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Foraging facts for kids

Kids Encyclopedia Facts
Grizzly Bear foraging
Grizzly bear (Ursus arctos horribilis) mother and cubs foraging in Denali National Park, Alaska.

Foraging is the act of hunting or gathering food. For example, cattle forage grass to eat. The idea of animals foraging is called forage theory, and was first proposed in 1966.

Humans that forage are often called hunter-gatherers, who find and eat wild animals and plants without domestication of them (people who farm plants are not hunter-gatherers, as they have grown them themselves).

Factors influencing foraging behavior

Troop of Olive Baboons
A troop of olive baboons (Papio anubis) foraging in Laikipia, Kenya. Young primates learn from elders in their group about proper foraging

Several factors affect an animal's ability to forage and acquire highly profitable resources.


Learning is defined as an adaptive change or modification of a behavior based on a previous experience. Since an animal's environment is constantly changing, the ability to adjust foraging behavior is essential for maximization of fitness. Studies in social insects have shown that there is a significant correlation between learning and foraging performance. In nonhuman primates, young individuals learn foraging behavior from their peers and elders by watching other group members forage and by copying their behavior. Observing and learning from other members of the group ensure that the younger members of the group learn what is safe to eat and become proficient foragers.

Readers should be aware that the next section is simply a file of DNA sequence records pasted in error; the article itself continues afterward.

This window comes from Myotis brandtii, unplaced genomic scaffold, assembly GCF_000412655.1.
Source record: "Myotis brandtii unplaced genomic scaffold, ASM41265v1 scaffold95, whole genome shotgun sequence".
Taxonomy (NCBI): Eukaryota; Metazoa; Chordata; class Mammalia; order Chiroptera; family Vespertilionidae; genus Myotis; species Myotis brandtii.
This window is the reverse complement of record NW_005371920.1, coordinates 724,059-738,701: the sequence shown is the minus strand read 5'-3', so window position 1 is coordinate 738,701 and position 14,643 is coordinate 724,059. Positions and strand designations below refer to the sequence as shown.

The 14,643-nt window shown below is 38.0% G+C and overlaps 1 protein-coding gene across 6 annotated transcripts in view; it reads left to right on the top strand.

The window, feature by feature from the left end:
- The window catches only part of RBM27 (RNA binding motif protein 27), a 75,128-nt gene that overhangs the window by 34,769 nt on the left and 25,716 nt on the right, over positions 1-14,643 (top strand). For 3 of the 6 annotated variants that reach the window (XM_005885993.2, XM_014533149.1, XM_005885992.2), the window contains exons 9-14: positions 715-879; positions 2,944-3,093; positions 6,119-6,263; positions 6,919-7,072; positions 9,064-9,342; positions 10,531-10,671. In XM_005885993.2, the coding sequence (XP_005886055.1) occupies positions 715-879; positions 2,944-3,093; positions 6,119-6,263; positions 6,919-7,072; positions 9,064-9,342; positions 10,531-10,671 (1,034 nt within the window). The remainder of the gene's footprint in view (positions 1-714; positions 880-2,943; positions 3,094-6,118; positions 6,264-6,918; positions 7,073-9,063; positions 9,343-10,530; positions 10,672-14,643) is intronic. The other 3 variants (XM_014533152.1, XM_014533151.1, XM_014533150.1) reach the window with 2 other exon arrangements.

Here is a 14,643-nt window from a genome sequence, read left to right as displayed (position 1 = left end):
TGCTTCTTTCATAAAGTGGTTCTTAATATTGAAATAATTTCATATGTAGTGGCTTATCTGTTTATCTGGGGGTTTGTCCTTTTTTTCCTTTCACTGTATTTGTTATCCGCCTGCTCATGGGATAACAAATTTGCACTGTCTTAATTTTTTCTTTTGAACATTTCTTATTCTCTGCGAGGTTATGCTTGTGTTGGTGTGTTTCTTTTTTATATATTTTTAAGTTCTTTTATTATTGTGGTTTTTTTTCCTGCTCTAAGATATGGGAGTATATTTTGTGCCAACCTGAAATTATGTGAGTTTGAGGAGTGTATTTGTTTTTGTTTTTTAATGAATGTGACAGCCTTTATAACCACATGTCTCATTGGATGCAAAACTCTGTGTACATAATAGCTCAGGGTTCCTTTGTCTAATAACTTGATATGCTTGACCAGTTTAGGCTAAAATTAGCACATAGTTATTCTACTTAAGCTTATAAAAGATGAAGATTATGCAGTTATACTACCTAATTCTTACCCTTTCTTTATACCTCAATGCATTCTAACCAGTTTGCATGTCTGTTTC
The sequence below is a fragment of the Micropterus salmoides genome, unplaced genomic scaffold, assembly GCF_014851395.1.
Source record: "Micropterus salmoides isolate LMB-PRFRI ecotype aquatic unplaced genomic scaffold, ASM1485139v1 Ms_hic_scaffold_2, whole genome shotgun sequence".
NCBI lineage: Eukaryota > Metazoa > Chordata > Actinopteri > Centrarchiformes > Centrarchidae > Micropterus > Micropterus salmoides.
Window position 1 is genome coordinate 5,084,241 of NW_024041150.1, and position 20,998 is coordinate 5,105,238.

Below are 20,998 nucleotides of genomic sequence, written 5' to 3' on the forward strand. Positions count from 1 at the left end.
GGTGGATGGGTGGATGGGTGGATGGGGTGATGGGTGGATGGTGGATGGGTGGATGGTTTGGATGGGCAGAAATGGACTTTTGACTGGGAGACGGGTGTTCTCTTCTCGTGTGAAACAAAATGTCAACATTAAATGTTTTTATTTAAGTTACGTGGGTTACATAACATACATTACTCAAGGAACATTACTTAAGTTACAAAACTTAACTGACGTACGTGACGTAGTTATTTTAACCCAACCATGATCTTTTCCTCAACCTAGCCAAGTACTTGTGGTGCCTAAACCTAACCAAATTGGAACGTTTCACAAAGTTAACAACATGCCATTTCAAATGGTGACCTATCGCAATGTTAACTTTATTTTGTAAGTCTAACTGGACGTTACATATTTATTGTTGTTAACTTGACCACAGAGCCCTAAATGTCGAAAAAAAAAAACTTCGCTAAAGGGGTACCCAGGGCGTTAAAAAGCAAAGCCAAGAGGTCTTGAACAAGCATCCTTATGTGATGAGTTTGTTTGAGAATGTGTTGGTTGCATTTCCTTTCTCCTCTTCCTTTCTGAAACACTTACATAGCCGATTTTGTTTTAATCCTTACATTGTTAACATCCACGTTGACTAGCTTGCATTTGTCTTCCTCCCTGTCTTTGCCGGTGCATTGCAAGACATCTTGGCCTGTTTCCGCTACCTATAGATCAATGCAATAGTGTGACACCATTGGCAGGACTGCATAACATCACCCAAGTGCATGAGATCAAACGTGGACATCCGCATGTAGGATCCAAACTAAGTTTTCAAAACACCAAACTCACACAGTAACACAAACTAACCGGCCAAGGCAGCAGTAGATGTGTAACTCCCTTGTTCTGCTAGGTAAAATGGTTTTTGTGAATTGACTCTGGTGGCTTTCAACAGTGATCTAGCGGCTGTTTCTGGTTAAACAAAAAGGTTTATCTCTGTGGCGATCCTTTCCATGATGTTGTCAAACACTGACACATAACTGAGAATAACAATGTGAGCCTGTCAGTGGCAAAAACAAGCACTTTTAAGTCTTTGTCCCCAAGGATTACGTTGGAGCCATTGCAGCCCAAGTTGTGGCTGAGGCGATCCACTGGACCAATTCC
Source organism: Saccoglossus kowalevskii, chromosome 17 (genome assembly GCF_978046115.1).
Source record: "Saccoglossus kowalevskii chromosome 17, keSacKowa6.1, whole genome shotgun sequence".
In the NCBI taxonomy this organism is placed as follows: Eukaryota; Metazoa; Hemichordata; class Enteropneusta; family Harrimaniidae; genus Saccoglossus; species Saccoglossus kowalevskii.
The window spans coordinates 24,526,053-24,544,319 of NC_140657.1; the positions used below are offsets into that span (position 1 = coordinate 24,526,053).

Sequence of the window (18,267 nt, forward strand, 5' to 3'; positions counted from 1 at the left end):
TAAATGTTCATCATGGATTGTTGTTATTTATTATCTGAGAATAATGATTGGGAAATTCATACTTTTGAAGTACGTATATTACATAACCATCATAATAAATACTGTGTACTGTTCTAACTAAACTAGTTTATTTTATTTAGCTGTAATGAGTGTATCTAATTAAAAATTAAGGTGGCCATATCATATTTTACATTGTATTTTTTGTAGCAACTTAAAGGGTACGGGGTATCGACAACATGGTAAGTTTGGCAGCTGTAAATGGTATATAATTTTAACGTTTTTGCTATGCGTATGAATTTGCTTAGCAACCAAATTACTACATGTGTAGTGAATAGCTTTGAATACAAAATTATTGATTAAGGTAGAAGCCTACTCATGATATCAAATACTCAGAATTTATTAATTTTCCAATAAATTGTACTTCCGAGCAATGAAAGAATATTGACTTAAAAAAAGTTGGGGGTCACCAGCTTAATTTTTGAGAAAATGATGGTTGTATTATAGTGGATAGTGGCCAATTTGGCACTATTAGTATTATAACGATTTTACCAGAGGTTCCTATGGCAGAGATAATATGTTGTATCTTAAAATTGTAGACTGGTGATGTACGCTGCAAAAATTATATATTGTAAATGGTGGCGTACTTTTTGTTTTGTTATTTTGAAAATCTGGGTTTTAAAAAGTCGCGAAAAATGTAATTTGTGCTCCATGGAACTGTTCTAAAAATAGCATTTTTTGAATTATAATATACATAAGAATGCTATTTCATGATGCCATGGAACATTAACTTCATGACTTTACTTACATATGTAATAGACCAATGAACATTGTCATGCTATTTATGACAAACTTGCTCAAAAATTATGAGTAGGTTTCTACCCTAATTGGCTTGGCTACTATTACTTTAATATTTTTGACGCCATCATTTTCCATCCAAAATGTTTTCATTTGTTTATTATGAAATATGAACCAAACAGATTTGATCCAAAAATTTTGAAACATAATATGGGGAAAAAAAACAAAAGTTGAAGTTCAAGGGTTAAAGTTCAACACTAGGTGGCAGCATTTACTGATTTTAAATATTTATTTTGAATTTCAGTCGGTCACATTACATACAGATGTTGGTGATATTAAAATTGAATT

One measure of learning is 'foraging innovation'—an animal consuming new food, or using a new foraging technique in response to their dynamic living environment. Foraging innovation is considered learning because it involves behavioral plasticity on the animal's part. The animal recognizes the need to come up with a new foraging strategy and introduce something it has never used before to maximize his or her fitness (survival). Forebrain size has been associated with learning behavior. Animals with larger brain sizes are expected to learn better. A higher ability to innovate has been linked to larger forebrain sizes in North American and British Isle birds according to Lefebvre et al. (1997). In this study, bird orders that contained individuals with larger forebrain sizes displayed a higher amount of foraging innovation. Examples of innovations recorded in birds include following tractors and eating frogs or other insects killed by it and using swaying trees to catch their prey.


European honey bee extracts nectar
A European honey bee extracts nectar. According to Hunt (2007), two genes have been associated with the sugar concentration of the nectar honey bees collect.

Foraging behavior can also be influenced by genetics. The genes associated with foraging behavior have been widely studied in honeybees with reference to the following; onset of foraging behavior, task division between foragers and workers, and bias in foraging for either pollen or nectar. Honey bee foraging activity occurs both inside and outside the hive for either pollen or nectar. Studies using quantitative trait loci (QTL) mapping have associated the following loci with the matched functions; Pln-1 and Pln-4 with onset of foraging age, Pln-1 and 2 with the size of the pollen loads collected by workers, and Pln-2 and pln-3 were shown to influence the sugar concentration of the nectar collected.


Predation refers to the presence of predators while an animal is foraging. In general, foragers balance the risk of predation with their needs, thus deviating from the foraging behaviour that would be expected in the absence of predators

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